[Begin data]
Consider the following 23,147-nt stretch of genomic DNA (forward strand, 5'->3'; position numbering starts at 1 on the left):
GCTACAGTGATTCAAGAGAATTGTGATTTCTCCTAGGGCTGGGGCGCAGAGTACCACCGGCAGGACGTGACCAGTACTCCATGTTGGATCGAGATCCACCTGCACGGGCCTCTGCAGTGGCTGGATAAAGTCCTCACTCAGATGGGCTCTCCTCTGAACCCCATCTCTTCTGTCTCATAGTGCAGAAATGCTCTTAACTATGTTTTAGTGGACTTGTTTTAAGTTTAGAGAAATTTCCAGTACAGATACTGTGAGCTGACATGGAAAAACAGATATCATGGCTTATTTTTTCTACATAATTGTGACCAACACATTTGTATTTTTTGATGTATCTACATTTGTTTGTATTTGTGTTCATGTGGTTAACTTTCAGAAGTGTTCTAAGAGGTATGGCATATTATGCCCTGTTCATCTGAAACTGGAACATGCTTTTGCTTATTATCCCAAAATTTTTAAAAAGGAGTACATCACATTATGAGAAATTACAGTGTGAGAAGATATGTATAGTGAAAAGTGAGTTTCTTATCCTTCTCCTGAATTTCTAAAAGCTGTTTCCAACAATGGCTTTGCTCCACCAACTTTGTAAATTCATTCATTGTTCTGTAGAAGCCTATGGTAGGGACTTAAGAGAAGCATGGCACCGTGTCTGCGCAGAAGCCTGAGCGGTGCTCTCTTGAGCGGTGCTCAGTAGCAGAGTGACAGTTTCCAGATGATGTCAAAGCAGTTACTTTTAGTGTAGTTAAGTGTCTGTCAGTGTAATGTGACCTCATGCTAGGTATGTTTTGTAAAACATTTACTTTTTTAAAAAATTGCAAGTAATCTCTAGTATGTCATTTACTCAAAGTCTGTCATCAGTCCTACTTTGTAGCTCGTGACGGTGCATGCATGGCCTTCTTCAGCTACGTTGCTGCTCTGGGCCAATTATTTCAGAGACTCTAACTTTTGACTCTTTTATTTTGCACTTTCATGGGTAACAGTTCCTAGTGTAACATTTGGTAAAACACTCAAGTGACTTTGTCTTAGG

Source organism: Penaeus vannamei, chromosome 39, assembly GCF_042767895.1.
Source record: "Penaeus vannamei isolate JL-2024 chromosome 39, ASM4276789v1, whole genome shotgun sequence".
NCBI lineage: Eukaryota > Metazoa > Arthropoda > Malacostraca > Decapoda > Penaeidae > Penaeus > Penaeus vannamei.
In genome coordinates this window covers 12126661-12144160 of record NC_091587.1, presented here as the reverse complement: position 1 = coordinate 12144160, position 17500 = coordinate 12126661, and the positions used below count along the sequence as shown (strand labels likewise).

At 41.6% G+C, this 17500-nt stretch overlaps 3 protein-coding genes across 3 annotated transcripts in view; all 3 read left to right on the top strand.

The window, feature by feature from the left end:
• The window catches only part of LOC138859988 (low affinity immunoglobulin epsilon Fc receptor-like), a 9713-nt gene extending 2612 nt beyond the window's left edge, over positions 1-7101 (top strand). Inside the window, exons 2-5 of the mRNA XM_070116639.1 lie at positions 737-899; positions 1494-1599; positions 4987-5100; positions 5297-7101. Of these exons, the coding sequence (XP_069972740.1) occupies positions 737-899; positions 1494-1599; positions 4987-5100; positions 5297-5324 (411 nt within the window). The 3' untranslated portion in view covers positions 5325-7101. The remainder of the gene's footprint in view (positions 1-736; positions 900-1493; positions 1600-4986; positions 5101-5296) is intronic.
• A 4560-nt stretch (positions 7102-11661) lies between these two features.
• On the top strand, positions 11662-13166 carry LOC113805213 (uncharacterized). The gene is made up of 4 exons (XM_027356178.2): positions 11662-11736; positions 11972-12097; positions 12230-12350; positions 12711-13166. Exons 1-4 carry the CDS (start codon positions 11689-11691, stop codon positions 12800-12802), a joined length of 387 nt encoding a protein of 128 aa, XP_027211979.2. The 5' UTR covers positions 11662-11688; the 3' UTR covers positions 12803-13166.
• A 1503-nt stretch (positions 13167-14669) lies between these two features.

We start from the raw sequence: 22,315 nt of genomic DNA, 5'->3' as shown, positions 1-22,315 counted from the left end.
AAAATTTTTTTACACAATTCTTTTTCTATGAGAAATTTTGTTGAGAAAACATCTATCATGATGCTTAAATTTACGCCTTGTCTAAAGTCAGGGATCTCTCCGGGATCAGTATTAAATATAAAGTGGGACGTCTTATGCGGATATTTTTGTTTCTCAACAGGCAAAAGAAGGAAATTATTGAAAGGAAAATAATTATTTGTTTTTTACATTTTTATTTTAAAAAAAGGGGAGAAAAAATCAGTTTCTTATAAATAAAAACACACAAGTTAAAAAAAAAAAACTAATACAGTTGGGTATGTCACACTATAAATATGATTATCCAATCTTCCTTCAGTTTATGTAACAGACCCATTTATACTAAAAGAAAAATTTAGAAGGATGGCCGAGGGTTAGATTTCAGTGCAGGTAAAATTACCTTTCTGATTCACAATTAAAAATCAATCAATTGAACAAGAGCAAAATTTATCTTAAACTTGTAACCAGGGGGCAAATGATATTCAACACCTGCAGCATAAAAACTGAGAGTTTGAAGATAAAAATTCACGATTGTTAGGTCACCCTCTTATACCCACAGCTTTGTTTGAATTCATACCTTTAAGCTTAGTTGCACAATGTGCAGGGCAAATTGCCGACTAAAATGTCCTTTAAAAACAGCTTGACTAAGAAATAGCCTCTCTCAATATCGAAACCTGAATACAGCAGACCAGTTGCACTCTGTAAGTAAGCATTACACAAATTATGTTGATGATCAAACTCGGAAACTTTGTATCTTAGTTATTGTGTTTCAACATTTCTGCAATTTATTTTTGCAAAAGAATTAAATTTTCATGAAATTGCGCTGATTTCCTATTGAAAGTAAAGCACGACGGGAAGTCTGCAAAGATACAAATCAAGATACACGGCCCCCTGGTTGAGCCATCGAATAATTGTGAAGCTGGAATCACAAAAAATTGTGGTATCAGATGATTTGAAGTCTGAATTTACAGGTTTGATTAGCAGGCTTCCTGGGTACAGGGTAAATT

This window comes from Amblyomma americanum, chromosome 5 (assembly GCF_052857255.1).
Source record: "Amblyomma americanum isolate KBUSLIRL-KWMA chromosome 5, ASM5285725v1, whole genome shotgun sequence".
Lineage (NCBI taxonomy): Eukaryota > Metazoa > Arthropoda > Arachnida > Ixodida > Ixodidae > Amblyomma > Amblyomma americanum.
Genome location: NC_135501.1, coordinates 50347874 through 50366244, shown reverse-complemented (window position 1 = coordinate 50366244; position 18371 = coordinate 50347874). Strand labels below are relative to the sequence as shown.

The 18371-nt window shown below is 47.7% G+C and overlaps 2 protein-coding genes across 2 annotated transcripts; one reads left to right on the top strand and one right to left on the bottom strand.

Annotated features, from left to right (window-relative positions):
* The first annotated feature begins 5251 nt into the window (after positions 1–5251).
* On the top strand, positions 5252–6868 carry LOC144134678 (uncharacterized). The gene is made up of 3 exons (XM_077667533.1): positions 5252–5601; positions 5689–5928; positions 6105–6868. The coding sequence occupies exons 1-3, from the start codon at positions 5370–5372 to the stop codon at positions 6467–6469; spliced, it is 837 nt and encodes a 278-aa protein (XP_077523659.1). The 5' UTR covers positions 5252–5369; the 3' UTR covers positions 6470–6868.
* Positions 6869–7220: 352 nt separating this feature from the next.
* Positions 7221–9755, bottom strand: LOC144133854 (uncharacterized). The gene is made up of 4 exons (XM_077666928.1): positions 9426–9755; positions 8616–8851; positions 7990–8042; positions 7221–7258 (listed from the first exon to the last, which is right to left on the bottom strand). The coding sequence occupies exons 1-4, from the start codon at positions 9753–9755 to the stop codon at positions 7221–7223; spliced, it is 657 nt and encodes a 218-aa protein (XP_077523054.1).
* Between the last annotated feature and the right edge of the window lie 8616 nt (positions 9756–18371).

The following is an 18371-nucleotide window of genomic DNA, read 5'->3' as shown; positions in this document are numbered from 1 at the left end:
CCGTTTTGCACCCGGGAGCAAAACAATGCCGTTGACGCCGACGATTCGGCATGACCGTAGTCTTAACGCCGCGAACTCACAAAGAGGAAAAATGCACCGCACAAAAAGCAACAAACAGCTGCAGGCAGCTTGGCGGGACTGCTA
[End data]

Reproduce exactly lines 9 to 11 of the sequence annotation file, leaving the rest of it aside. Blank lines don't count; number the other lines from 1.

• The window catches only part of LOC138859988 (low affinity immunoglobulin epsilon Fc receptor-like), a 9713-nt gene extending 2612 nt beyond the window's left edge, over positions 1-7101 (top strand). Inside the window, exons 2-5 of the mRNA XM_070116639.1 lie at positions 737-899; positions 1494-1599; positions 4987-5100; positions 5297-7101. Of these exons, the coding sequence (XP_069972740.1) occupies positions 737-899; positions 1494-1599; positions 4987-5100; positions 5297-5324 (411 nt within the window). The 3' untranslated portion in view covers positions 5325-7101. The remainder of the gene's footprint in view (positions 1-736; positions 900-1493; positions 1600-4986; positions 5101-5296) is intronic.
• A 4560-nt stretch (positions 7102-11661) lies between these two features.
• On the top strand, positions 11662-13166 carry LOC113805213 (uncharacterized). The gene is made up of 4 exons (XM_027356178.2): positions 11662-11736; positions 11972-12097; positions 12230-12350; positions 12711-13166. Exons 1-4 carry the CDS (start codon positions 11689-11691, stop codon positions 12800-12802), a joined length of 387 nt encoding a protein of 128 aa, XP_027211979.2. The 5' UTR covers positions 11662-11688; the 3' UTR covers positions 12803-13166.